Stay safe and compliant with these rigging gear inspection tips.
The best way to tell if it’s time to upgrade your rigging and lifting gear starts with regular inspections, ideally before and after each use. When you’re trying to get a job done, it’s easy to fall out of the habit of inspecting your gear. But, compared to the alternatives options of either failing an official inspection or having your gear fail while in use, regular rigging gear inspection is well worth it.
So, whether you’re using wire rope, chain slings, synthetic web slings, round slings, or any type of rigging hardware, here are the warning signs to look for when inspecting your rigging gear.
Wire Rope Inspection
Wire rope is often combined with wire rope clips and thimbles and also used in wire rope slings that are great for a variety of lifts. It’s also commonly used on specialty vehicles, like tow trucks, as a winch line. Between load stress, environmental conditions, and abrasion, there are many factors that can shorten the life of wire rope.
Regularly inspect your wire rope and discard it if any of the following is evident:
Yes, even the strongest chain slings, like a mighty grade 120 chain sling, can become overly stressed and eventually unsafe to continue using. Heat, chemicals, and heavy loads all take a toll on a chain slings longevity.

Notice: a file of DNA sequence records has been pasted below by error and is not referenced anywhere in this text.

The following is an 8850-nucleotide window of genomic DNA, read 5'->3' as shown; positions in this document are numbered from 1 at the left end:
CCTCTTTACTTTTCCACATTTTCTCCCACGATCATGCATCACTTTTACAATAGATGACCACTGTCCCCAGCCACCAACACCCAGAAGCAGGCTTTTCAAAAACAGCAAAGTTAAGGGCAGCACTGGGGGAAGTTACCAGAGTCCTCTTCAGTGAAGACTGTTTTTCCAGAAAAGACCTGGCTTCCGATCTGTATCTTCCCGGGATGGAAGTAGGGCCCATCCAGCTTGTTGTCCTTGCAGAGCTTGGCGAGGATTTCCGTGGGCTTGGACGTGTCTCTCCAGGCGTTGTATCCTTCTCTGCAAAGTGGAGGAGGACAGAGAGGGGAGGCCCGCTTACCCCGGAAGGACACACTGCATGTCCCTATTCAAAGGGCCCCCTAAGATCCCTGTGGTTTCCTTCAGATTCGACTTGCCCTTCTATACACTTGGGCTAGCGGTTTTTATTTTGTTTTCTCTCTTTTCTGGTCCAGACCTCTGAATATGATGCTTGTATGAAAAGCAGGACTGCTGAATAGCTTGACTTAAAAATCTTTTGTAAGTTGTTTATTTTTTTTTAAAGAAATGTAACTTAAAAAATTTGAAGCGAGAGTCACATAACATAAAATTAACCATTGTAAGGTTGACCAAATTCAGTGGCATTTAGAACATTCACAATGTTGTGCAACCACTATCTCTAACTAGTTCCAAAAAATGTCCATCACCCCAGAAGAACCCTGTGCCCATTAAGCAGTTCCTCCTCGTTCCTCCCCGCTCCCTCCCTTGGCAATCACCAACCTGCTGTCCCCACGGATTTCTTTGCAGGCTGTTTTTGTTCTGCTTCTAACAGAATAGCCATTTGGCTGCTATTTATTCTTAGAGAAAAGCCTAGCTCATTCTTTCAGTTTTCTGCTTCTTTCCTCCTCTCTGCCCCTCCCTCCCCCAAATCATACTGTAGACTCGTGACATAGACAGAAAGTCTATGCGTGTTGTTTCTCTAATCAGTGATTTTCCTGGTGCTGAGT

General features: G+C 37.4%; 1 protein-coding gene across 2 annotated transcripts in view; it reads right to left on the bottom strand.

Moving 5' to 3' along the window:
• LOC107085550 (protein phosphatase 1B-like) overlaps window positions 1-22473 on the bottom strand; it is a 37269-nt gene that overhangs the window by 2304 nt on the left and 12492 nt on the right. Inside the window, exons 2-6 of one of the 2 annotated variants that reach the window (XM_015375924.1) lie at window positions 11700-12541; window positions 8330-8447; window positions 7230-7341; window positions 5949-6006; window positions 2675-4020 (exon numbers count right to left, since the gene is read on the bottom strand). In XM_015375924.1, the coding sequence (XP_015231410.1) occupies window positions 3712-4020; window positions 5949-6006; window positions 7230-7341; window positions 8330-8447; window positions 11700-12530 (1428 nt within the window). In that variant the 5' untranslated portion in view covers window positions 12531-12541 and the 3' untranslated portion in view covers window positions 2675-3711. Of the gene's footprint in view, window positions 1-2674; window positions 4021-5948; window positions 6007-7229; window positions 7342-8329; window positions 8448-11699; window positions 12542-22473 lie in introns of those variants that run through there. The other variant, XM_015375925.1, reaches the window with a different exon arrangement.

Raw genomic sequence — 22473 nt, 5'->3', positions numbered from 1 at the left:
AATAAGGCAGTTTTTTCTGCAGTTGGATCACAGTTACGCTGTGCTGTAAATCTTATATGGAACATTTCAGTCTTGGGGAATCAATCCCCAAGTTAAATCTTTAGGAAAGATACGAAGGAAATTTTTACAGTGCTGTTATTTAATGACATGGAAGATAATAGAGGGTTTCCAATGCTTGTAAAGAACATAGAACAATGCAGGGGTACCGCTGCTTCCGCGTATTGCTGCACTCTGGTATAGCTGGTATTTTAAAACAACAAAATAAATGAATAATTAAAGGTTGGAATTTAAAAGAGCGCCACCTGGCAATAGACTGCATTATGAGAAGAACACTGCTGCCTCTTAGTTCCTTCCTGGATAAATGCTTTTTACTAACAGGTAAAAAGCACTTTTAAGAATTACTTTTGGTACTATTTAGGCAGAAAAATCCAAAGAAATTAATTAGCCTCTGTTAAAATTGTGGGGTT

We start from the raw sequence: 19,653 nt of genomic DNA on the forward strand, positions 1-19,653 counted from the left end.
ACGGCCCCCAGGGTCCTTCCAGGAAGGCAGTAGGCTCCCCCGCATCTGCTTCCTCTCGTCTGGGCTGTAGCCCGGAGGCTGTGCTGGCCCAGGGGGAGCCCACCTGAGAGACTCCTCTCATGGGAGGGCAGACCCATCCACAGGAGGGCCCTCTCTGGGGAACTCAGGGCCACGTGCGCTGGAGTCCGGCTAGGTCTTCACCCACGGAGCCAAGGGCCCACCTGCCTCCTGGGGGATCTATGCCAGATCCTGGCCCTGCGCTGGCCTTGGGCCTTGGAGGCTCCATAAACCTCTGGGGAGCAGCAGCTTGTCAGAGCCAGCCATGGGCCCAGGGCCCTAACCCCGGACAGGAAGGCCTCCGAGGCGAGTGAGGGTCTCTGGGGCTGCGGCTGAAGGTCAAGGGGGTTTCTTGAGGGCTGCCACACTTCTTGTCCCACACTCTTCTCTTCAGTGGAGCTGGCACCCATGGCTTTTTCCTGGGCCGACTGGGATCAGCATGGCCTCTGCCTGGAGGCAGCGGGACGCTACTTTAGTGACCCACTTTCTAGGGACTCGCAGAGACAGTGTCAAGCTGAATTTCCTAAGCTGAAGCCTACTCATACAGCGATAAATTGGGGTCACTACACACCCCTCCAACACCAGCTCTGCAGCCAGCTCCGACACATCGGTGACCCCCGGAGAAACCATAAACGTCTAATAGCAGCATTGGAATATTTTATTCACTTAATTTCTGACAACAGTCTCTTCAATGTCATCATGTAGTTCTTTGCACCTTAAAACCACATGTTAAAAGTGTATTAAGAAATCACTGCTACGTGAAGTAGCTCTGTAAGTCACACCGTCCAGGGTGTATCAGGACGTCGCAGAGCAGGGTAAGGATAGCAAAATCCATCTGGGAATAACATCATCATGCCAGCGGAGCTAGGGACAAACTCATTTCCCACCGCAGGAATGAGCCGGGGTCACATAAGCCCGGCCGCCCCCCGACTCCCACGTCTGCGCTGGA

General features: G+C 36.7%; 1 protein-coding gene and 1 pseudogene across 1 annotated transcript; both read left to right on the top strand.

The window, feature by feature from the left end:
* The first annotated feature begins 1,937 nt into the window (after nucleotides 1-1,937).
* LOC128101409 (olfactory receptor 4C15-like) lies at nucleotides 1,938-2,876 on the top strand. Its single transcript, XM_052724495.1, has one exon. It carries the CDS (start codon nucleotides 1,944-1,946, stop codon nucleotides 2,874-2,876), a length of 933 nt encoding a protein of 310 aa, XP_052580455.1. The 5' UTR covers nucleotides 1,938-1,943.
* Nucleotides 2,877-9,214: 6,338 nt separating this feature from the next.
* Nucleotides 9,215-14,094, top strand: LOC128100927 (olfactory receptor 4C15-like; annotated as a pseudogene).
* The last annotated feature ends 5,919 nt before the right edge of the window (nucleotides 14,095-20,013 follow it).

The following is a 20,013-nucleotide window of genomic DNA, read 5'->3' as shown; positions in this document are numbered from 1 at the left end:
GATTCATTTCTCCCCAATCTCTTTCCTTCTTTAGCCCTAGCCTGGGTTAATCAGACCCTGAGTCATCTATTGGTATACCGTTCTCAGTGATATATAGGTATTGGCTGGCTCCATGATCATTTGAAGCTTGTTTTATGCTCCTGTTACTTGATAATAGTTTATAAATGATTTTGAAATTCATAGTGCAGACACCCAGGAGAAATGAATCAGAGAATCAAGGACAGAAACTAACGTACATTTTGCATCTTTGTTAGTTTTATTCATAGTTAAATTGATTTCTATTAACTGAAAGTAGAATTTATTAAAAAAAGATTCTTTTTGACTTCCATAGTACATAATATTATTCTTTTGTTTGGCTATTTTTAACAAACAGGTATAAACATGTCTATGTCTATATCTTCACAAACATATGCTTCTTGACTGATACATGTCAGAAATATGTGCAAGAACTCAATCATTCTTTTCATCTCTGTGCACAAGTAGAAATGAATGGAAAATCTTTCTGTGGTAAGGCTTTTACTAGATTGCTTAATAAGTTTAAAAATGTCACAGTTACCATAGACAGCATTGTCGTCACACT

If you notice any of the following on your chain slings, cut them up into 3′ to 4′ lengths (to prevent salvaging) and then recycle them:
Stretched or overly-elongated links
Kinks or binding
Nicks or gouges in links
Synthetic Web Sling Inspection
The softness and flexibility of polyester and nylon lifting slings make them great for lifting fragile or expensive cargo. But just because they’re lifting delicately, doesn’t mean that can’t become worn out and dangerous to use.
Discontinue use and cut the sling into 3′ to 4′ lengths (and cut the eye) if you notice any of the following:
Snags, tears, or cuts
Melting or charring of any surface area
Acid or caustic burns
Broken or worn stitching
Elongation that exceeds manufacturer’s recommendation
Distortion of any fittings
Polyester Round Sling Inspection
Round slings are a versatile, strong, and cost-efficient tool for lifting a variety of cargo types. Polyester round slings contain a continuous loop of polyester yarn inside and a durable polyester fabric on the outside that is usually color-coded by lifting capacity.